Friday, June 18, 2010
WHITE CAT Review
Cassel comes from a family of curse workers -- people who have the power to change your emotions, your memories, your luck, by the slightest touch of their hands. And since curse work is illegal, they're all mobsters, or con artists. Except for Cassel. He hasn't got the magic touch, so he's an outsider, the straight kid in a crooked family. You just have to ignore one small detail -- he killed his best friend, Lila, three years ago.
Ever since, Cassel has carefully built up a façade of normalcy, blending into the crowd. But his façade starts crumbling when he starts sleepwalking, propelled into the night by terrifying dreams about a white cat that wants to tell him something. He's noticing other disturbing things, too, including the strange behavior of his two brothers. They are keeping secrets from him, caught up in a mysterious plot. As Cassel begins to suspect he's part of a huge con game, he also wonders what really happened to Lila. Could she still be alive? To find that out, Cassel will have to out-con the conmen.
This story revolves mainly around Cassel, a boy in college who suddenly begins sleepwalking and having vivid dreams, something from his childhood. Many of these dreams circulate around the girl he murdered at age fourteen, Lila, and a mysterious white cat who continues to reappear in everyday life.
But Cassel is no ordinary boy. His family comes from a line of curse workers, people who are gifted with a power, such as luck or death, yet Cassel grew up being the only one in his family who didn't have a power, and therefore was not included in family meetings with the higher and more powerful Zacharov family. Their family is loyal to the powerful Zacharov family in a way like people are loyal to mobsters. Con men, criminals, and powerful workers make up the people who bow down to the crime family Zacharov.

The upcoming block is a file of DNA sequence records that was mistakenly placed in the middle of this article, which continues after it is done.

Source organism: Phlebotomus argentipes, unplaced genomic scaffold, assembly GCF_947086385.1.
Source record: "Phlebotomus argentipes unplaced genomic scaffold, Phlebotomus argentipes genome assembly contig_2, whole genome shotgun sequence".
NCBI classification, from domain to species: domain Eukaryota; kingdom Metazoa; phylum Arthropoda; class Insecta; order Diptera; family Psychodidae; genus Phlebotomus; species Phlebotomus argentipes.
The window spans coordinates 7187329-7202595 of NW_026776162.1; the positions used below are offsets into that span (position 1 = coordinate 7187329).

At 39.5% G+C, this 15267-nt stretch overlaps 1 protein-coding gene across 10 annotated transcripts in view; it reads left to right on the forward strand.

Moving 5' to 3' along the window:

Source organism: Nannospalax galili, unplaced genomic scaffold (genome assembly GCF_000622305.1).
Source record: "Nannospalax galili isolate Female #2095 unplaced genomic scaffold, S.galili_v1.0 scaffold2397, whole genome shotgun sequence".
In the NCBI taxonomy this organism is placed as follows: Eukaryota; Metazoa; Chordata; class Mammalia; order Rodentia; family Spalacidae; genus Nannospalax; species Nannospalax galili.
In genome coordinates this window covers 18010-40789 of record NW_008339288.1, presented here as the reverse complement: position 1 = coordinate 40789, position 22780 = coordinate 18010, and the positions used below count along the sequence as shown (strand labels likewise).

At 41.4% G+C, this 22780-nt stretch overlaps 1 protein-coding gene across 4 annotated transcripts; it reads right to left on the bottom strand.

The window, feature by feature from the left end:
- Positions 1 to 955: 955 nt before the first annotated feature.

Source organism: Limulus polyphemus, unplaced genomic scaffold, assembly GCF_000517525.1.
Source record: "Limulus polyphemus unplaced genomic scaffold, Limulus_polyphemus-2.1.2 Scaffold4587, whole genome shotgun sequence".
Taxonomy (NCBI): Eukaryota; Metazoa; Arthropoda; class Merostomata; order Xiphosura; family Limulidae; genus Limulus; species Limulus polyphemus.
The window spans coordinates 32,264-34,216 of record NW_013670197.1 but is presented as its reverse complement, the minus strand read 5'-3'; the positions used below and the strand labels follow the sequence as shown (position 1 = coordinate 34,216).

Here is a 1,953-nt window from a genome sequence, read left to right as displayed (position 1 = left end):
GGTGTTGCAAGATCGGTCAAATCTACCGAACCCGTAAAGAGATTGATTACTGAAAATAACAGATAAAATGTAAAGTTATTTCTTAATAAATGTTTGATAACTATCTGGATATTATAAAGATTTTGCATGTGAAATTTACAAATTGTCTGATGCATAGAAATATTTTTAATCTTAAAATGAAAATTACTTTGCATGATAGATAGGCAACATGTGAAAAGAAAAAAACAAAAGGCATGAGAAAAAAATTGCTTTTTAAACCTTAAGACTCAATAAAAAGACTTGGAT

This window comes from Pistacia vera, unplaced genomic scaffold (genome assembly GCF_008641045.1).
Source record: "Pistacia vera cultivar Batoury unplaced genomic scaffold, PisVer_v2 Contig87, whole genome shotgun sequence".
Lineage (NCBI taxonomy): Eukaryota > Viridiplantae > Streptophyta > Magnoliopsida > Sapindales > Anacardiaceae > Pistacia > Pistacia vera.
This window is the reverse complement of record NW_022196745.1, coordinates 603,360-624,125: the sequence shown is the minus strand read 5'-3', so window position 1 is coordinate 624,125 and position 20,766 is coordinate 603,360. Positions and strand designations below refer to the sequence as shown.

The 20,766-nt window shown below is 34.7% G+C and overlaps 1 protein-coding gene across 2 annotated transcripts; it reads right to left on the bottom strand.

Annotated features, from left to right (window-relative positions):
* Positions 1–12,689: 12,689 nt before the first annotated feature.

The story begins quickly with Cassel awakening on his dorm roof, ready to jump, but having no idea how he got there. From that point on, the story jumps in to action with a series of mysteries that surround his family and the death of Lila Zacharov. As the story goes on, Cassel learns that not everything is how it appears to be, and that he needs to choose wisely the people he can trust.
In all honesty, upon beginning the book, I was worried. A long time ago, I started reading Holly Black's faerie book, Tithe, and didn't enjoy it, but since I had heard nothing but good reviews about White Cat, I decided to give it a try. And I'm glad I did.
White Cat was an amazing story with intrigue, mystery, suspense, and even a bit of romance, scattered with flashbacks, dream sequences, and magic, all the while happening in a society too real to seem impossible. Holly Black cultivated her characters well. I enjoyed seeing how much Cassel had grown throughout the novel, despite the situations he got in to.
Overall, I enjoyed how quickly the story moved and how the ending wrapped up just enough to end the novel, but left enough open for the sequel. A very well written and sophisticated novel which will appeal to a variety of readers, White Cat has earned itself a place on my favorites list.
You can view the book trailer for White Cat by Holly Black below.